New York held a constitutional convention. It was an expensive waste of time.


  • In 1967, New Yorkers held a constitutional convention to make key changes to their founding document.
  • The convention devolved into petty politicking disputes, and resulted in major compromises to even get all the changes passed.
  • Because of the scope of the changes, voters were given a “yes-or-no” vote on the accepting all changes in entire document – and they voted NO by an overwhelming margin.
  • Alaskans should heed the warnings of New York’s experience, and vote NO on Ballot Measure 1 this November.

Alaska is one of 14 states that require voters to be asked regularly if they want to hold a constitutional convention. New York is another, and it’s probably the most relevant example of what an Alaska constitutional convention could look like. In 1967, New Yorkers voted to hold a constitutional convention, which lasted six months and cost taxpayers $15 million ($127 million in 2022 dollars), then they voted 72% to 28% to reject all constitutional changes approved at the convention.

Let’s take a look at what happened, and what lessons Alaska can take away from New York’s attempt to transform their founding document using the convention process.

New Yorkers wanted to make a few changes. What could go wrong?

By 1967, New Yorkers were frustrated with several legislative issues that kept going back and forth in the state legislature, but were never resolved definitively. Sound familiar? Many Alaskans have raised similar concerns about our own state legislature, arguing that they seem to struggle every year over routine issues, like how to balance the budget.

A constitutional convention seemed like a reasonable way to go around the Legislature, elect citizens to serve as delegates to the convention, and put matters into voters’ hands. So, New Yorkers voted 53% to 47% to hold a constitutional convention.

Though it was touted as a “people’s convention” and a way to bypass what many saw as legislative inactivity, some folks who were already experienced at running campaigns for office – a.k.a. legislators – also ran as delegates to the convention. So, not only did they double-dip, being paid as both legislators and delegates, but many of those who were responsible for partisan gridlock in the Legislature were the same ones debating a new constitution. Even the convention chair was the sitting speaker of the New York Legislature.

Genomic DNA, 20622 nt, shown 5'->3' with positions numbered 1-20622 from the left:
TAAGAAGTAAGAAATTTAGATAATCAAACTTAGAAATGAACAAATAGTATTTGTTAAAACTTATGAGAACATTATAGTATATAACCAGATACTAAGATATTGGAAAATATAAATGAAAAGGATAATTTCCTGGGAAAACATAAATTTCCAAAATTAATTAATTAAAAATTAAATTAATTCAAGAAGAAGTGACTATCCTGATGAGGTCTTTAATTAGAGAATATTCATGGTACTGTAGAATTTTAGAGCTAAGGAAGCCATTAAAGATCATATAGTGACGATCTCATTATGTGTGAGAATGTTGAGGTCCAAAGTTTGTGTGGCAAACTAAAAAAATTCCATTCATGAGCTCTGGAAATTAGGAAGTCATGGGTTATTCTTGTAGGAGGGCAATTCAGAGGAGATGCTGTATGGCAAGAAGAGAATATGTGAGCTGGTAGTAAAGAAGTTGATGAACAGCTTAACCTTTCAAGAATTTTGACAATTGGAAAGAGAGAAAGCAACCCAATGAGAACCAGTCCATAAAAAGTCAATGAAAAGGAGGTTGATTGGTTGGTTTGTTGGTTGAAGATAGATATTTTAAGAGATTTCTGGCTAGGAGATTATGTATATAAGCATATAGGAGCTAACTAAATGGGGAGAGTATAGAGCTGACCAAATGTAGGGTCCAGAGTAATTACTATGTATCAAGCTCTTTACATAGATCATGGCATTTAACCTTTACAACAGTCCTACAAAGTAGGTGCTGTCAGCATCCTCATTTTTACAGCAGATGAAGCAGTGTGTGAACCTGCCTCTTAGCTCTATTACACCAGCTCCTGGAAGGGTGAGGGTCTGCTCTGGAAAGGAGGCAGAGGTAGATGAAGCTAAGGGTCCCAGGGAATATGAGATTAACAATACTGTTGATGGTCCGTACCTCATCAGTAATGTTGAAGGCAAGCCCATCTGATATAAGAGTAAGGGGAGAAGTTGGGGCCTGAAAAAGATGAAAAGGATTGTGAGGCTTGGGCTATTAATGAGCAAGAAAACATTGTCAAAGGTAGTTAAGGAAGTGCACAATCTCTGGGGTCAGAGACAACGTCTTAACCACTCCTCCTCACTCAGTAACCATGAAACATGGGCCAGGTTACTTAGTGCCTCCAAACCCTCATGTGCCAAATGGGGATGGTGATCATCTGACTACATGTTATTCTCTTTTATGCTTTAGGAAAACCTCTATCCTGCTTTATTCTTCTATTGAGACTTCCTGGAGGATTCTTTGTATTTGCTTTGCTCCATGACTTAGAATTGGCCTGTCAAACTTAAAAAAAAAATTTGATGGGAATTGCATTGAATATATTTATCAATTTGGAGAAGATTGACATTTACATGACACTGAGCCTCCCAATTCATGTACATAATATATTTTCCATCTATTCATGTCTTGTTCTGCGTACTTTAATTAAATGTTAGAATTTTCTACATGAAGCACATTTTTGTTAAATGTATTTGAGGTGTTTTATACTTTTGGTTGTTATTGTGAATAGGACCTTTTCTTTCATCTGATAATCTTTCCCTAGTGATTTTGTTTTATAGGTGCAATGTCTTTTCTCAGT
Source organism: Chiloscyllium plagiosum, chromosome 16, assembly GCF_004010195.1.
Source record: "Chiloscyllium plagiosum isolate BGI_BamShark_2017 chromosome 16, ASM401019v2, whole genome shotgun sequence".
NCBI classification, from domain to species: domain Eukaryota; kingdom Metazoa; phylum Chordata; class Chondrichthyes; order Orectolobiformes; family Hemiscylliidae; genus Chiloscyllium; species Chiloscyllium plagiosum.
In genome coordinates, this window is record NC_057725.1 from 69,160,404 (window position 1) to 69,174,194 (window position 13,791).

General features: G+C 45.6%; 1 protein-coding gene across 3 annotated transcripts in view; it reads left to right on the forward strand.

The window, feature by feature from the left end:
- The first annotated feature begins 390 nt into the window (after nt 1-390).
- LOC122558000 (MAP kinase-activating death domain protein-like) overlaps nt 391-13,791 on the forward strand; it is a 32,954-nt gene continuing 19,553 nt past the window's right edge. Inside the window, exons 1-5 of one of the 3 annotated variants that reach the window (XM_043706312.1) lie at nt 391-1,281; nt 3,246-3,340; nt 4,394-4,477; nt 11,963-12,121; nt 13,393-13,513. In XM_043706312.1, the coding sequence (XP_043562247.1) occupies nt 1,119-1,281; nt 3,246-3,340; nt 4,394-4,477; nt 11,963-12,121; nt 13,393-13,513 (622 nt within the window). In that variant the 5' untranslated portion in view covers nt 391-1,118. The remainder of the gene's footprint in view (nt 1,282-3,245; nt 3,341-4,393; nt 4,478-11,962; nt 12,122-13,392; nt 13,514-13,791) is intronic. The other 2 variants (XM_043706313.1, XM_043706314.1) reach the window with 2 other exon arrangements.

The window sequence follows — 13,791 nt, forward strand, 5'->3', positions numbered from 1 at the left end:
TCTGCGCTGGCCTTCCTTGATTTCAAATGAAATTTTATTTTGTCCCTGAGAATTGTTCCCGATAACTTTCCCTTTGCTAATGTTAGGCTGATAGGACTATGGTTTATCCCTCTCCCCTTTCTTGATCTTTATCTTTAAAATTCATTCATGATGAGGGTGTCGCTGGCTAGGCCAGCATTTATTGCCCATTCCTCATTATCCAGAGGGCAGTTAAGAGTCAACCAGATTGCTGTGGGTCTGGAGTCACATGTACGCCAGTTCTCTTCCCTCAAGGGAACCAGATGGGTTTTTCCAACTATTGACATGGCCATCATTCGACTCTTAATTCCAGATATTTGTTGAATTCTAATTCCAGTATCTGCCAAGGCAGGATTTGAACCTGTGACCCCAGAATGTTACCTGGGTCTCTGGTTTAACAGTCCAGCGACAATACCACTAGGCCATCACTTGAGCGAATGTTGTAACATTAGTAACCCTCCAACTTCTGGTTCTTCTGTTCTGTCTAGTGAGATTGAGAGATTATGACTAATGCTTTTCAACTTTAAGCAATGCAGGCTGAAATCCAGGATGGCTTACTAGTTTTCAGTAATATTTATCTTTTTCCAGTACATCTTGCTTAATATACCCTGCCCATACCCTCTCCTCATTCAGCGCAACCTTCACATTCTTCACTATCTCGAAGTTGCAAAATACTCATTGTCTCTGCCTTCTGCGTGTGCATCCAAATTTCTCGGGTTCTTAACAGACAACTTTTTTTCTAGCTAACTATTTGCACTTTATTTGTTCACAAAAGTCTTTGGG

In other words, what’s the point of a constitutional convention if it’s going to be the same people voicing the same talking points and same agendas that caused the problem in the first place?

After it was all over and millions of dollars had been spent, the convention put all proposed (and delegate-approved) changes to the New York Constitution on the ballot as one bundle. So, if there was one change a voter liked, they had to vote to accept all the others, even changes they very much did not like.

And unsurprisingly, New York voters responded to the convention with a loud, clear vote of “No, thanks,” rejecting the constitutional rewrite by an almost 3-to-1 margin.

So, what’s at stake in Alaska?

Our state Constitution requires voters to be asked every 10 years if we want to hold a constitutional convention. And as we see from New York’s example, a constitutional convention is not about amending one or two laws or policy changes. A constitutional convention puts every single provision in our founding document on the table for revision. If we want to change one law, we might have to accept other changes we do not want.

That’s a poison pill, and an unnecessary Pandora’s box – we’ve already used the amendment process 40 times to make targeted, specific changes to our constitution, and those efforts have been successful 28 times. It’s a mechanism that ensures widespread buy-in and that citizens fully understand the issues at stake. On the other hand, the sheer number of potential changes possible at a convention and their impacts create a scenario where Alaskans won’t have a clear understanding of what changes they’re voting on. That’s bad in and of itself, but also increases the chances that, much like New York, all of them could be rejected.

There are other risks, too. Long-term economic uncertainty is likely as businesses and families try to make sense of what a fundamental rewrite of our founding document could mean for them. Much is at stake, and given the example of New York, a constitutional convention in Alaska seems rife with downsides, and very little potential reward.

Alaskans have voted to reject a constitutional convention five times in our state’s history. The potential risk holding a convention would create for our way of life is simply not worth it. Let’s make this year the sixth time we vote “NO” on the constitutional convention ballot question.